Quick, France's second biggest fast food retailer, introduced eight halal-only restaurants earlier this year. Quick is now expanding the program, but rights activists are appalled.
Critics say that serving only halal burgers is discriminatory
Quick is France's second biggest fast-food retailer, with 362 restaurants nationwide. Its restaurants are a lot like McDonald's. You will find burgers, fries and play areas for the kids.
Starting this month you will also find halal meals in 22 selected restaurants around the country - meals that comply with Islamic guidelines for food preparation.
In halal slaughter, animals are killed by having their throats cut without being stunned. They may take several minutes to bleed to death in terror. Furthermore, Islamic rituals are involved - the animal must face Mecca, a prayer is said, and those doing the killing must be Muslims.
Going Halal - some Quick restaurants only serve burgers in line with Islamic rules
This comes after a test phase started last year in a limited number of restaurants. Offering halal burgers in areas where most customers are Muslim is a simple business decision, say chain owners like Eric Azan who owns six Quick franchises in Montreuil.
"First and foremost, I'm an entrepreneur and a business owner. My goal is to increase sales and satisfy my clients. It's clear I have clients that I am satisfying more since we went halal."
Sales in locations that offer halal meals doubled on average during the test phase, which is nothing to sneeze at in the ultra-competitive fast food market.
Going Halal creates jobs
To get ready for this expected jump in sales, Eric Azan hired 20 new full-time staffers on permanent job contracts. He argues the change benefits local employment, since Quick hires people without any qualifications and offers them opportunities for advancement. This is the only one of his six Quick franchises to become Halal.
To choose which restaurants would change, Quick carefully analysed restaurant sales around France, looking for very specific characteristics, "namely, Quick looked for outlets that oversell fishburgers, compared to average sales nationally and for outlets that undersell pork products such as bacon."
Another important indication: in some outlets business drops off significantly during Ramadan, the Muslim period of fasting.
It's either Halal - or a different Quick restaurant
Each evening in the first week of September was marked by a mad rush as people observing Ramadam broke their daily fast. Many were new customers like Djemel Benhamou, who lives in a neighbouring suburb. He says he would not have come in if Quick did not offer Halal meals.
"I eat strictly halal. I used to eat mostly in other fast food joints that serve Halal, like greek sandwich shops. Now that I can find halal meat, I'll come here."
Quick keeps its references to halal fairly discreet. It is not mentioned in advertising. A poster on one of the doors of the restaurant mentions that all meat is certified halal and a billboard inside details the certification. But not everyone seems to notice it, and some customers say it does not make much of a difference to them.
Not everyone likes the change, however. Local resident Jacques Chadli often meets with his teenage son at Quick. He likes the restaurant because it is clean and there are rarely any disturbances. He says he is of Muslim background, but is an atheist.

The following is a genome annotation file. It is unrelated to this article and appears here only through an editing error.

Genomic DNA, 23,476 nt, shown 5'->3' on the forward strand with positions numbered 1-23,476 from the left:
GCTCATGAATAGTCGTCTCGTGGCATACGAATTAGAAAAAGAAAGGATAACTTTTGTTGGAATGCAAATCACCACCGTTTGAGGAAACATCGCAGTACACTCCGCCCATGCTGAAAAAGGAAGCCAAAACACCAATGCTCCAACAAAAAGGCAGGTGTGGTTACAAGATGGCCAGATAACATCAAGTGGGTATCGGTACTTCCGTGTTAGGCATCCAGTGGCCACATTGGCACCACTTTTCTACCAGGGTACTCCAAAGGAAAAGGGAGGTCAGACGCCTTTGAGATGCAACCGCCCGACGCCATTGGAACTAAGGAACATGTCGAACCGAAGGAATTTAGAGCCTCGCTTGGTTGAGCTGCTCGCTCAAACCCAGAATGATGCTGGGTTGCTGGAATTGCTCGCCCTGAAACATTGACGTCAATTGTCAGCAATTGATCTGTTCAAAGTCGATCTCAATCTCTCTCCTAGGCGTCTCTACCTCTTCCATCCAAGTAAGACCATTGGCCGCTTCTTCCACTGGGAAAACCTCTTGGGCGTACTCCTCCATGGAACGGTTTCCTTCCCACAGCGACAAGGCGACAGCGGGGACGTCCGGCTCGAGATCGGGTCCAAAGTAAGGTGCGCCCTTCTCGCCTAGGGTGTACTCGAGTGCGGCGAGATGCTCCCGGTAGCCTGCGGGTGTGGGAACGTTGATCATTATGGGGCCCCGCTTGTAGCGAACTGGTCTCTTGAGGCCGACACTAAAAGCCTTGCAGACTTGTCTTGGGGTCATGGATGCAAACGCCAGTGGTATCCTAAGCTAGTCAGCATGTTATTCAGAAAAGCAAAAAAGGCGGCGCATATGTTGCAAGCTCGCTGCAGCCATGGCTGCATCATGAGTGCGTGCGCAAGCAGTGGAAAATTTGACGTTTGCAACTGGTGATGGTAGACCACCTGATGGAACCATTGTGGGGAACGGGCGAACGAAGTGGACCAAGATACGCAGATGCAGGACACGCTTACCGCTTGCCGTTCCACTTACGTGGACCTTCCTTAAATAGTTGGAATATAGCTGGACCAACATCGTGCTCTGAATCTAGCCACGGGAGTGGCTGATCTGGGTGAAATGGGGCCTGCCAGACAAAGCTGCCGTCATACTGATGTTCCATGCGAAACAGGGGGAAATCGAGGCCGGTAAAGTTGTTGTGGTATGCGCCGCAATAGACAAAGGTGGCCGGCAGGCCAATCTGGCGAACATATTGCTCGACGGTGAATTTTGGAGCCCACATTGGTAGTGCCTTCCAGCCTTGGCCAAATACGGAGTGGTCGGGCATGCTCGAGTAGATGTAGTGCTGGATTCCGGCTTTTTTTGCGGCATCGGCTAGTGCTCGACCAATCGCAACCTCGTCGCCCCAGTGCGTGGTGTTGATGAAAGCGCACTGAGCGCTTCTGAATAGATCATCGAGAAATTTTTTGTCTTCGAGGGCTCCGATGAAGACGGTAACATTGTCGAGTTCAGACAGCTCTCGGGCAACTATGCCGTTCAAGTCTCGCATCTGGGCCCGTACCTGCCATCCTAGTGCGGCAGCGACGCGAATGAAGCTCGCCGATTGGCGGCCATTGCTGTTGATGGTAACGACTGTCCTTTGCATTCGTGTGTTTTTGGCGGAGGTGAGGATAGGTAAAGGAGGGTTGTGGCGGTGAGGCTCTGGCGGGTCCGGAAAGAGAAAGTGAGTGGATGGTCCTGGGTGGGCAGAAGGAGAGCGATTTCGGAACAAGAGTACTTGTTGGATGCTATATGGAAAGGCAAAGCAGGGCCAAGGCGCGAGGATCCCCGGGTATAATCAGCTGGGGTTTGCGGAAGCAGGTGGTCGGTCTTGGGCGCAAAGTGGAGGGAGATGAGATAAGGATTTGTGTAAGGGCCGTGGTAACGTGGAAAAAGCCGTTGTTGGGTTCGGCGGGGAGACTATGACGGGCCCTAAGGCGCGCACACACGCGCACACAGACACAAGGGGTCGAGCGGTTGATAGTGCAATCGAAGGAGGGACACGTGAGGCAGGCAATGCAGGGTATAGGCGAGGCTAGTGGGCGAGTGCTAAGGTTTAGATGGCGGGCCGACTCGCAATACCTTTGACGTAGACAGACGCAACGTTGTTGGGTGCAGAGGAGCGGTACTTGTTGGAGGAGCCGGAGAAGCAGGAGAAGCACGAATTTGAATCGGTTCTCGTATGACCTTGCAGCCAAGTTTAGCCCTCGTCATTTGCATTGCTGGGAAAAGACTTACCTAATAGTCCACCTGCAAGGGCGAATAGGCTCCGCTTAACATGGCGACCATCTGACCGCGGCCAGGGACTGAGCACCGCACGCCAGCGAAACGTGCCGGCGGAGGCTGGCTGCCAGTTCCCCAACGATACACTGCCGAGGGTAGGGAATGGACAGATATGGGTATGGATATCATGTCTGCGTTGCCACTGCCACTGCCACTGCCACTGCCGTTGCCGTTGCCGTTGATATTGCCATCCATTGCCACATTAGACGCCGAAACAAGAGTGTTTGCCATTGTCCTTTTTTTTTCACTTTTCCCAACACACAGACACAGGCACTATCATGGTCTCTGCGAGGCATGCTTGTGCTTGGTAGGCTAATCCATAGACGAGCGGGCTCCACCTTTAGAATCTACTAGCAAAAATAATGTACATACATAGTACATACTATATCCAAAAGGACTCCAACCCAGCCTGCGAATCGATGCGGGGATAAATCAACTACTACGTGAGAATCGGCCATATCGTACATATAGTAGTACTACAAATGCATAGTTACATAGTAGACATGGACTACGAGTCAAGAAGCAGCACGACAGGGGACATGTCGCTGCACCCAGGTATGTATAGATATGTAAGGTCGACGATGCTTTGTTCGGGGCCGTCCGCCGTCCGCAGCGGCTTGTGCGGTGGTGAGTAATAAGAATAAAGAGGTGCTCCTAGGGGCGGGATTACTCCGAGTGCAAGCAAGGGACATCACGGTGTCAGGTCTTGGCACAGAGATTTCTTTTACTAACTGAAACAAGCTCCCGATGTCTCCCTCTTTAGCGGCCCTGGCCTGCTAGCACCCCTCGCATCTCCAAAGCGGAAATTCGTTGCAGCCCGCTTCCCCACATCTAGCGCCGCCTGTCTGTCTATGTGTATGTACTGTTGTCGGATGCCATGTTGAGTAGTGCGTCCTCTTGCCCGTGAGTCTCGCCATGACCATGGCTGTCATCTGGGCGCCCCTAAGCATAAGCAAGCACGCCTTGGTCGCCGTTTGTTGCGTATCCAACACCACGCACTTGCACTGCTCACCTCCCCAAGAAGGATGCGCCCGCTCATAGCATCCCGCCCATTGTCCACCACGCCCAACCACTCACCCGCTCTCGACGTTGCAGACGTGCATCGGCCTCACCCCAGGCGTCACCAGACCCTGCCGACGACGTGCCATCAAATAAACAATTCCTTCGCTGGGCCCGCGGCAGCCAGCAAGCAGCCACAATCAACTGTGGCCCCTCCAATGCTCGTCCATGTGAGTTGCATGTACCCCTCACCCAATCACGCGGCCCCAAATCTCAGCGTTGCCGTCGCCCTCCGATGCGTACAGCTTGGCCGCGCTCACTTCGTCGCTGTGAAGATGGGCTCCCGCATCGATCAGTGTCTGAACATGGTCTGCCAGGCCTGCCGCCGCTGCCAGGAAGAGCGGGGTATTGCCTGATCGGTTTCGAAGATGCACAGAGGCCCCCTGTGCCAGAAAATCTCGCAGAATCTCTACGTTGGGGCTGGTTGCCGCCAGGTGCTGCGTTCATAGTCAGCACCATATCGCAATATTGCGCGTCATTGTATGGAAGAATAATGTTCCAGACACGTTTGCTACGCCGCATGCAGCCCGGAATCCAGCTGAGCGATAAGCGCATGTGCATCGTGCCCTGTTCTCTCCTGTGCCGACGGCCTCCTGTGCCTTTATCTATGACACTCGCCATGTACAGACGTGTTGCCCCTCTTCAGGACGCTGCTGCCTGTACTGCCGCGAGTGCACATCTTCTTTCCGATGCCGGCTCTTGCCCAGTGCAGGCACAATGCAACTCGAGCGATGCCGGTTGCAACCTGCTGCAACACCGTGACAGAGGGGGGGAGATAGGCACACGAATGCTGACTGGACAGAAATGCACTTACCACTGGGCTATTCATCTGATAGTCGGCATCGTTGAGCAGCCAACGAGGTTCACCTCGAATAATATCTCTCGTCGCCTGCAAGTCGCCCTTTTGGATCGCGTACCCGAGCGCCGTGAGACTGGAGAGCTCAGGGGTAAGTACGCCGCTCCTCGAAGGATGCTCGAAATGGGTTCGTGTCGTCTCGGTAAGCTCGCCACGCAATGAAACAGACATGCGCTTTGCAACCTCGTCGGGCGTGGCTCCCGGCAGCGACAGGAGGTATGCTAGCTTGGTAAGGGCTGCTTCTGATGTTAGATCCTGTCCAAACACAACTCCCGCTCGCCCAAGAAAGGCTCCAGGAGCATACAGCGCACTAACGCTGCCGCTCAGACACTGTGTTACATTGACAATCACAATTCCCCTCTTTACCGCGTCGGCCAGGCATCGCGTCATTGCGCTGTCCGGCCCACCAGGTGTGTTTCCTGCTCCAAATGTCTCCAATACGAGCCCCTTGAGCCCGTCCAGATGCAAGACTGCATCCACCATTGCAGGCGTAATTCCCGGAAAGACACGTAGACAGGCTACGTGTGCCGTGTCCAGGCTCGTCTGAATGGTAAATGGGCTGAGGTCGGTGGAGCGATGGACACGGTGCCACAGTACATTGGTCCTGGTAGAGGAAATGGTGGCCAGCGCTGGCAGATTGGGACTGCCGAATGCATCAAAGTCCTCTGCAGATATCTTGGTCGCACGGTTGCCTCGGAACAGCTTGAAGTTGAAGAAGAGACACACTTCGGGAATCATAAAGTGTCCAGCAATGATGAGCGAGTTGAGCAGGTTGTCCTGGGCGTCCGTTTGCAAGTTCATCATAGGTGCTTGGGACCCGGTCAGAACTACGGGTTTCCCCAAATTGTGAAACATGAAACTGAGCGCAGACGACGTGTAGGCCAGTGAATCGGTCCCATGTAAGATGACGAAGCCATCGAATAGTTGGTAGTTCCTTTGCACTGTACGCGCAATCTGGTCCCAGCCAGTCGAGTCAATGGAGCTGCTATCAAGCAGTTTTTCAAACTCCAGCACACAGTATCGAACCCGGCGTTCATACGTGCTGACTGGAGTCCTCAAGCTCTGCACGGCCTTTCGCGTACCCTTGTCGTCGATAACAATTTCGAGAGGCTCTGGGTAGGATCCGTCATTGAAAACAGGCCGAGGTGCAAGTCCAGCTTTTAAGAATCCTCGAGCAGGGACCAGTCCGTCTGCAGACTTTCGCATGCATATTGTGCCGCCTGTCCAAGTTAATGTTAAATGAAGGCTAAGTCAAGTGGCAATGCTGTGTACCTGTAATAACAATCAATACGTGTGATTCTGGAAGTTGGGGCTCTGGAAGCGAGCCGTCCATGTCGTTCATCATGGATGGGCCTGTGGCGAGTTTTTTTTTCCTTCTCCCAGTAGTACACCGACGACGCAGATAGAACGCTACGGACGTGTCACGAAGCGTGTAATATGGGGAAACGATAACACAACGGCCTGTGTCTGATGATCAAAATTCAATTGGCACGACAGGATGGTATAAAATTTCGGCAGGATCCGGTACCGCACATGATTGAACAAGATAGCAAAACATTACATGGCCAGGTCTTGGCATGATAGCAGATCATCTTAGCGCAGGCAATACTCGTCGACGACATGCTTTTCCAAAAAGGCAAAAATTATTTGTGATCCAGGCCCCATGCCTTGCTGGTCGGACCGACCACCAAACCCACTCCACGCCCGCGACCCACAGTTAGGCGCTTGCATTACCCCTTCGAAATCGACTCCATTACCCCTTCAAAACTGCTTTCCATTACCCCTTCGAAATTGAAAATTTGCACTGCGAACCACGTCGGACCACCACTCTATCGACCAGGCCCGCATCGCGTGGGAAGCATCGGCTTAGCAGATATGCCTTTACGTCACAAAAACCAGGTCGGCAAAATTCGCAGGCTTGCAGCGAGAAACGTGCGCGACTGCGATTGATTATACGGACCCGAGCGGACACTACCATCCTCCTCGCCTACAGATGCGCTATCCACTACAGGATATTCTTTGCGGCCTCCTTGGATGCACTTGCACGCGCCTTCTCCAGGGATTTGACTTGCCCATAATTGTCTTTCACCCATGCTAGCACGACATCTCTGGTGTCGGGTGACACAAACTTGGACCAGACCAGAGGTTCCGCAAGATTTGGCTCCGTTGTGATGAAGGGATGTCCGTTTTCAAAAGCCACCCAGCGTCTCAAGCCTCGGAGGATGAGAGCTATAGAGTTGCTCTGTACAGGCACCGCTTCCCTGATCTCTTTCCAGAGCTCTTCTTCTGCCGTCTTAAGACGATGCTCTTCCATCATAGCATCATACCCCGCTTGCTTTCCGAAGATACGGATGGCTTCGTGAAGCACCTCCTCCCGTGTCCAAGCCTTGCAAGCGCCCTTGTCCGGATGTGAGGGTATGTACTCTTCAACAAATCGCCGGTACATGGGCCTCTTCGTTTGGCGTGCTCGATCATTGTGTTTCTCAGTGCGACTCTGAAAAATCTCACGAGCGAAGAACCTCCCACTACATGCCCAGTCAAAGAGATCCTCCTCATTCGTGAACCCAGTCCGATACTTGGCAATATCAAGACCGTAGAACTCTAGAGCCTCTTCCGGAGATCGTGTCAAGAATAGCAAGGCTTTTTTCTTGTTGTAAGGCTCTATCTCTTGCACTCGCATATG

Chadi does not like the restaurant's decision to go halal "because it has to be universal. We must serve all kinds of meat: Muslim meat, Christian meat, Indian meat. It must not be only halal." Jacques Chadli adds he does not believe that "this is the way to develop a free and open-minded society."
Chadli says he does not mind eating Halal meat per se but that he is worried that by catering to one group in particular, the restaurant will end up attracting only that group. He does not want the restaurant to become an Muslim-only hang out because he specifically likes to come here because it is full of different people, people of all ages and all cultural backgrounds.
Eat Halal or not eat at all
Some customers support the idea, some find it discriminatory
Critics of the move complain that the 22 Quick restaurants which have gone Halal do not give customers a choice anymore. They have to eat Halal or not eat at all.
Eric Azan, the owner manager in Montreuil, had all the grills and the kitchen equipment in contact with meat changed so that the restaurant could be Halal certified. There is no way to serve non-Halal meat anymore, he says, without creating a second kitchen. The poster at the door indicates the locations of the nearest Quick restaurants that are not Halal. But they are pretty far - the closest is six metro stops away.
To respond to criticism, Quick has said it will soon add a non-Halal burger made elsewhere wrapped in cellophane to the menus of its Halal restaurants. It is hard to imagine anyone ordering a sandwich made elsewhere several hours, however, or even a day or two earlier.
A handful of Members of Parliament and a few mayors have complained about Quick's Halal-only outlets. They argue this kind of ethnic targeting goes against France's secular tradition.
A regional extreme right party called "Alsace D'abord" announced it would file a legal complaint against Quick for discrimination. The party already challenged the fast food chain in the city of Roubaix, one of Quick's test locations, a few months ago.
That challenge failed, so it is difficult to see how similar legal action could succeed. After all, Quick is a private company - a for-profit business. The company says going Halal is purely a business decision.
Author: Genevieve Oger (nh)
Editor: John Blau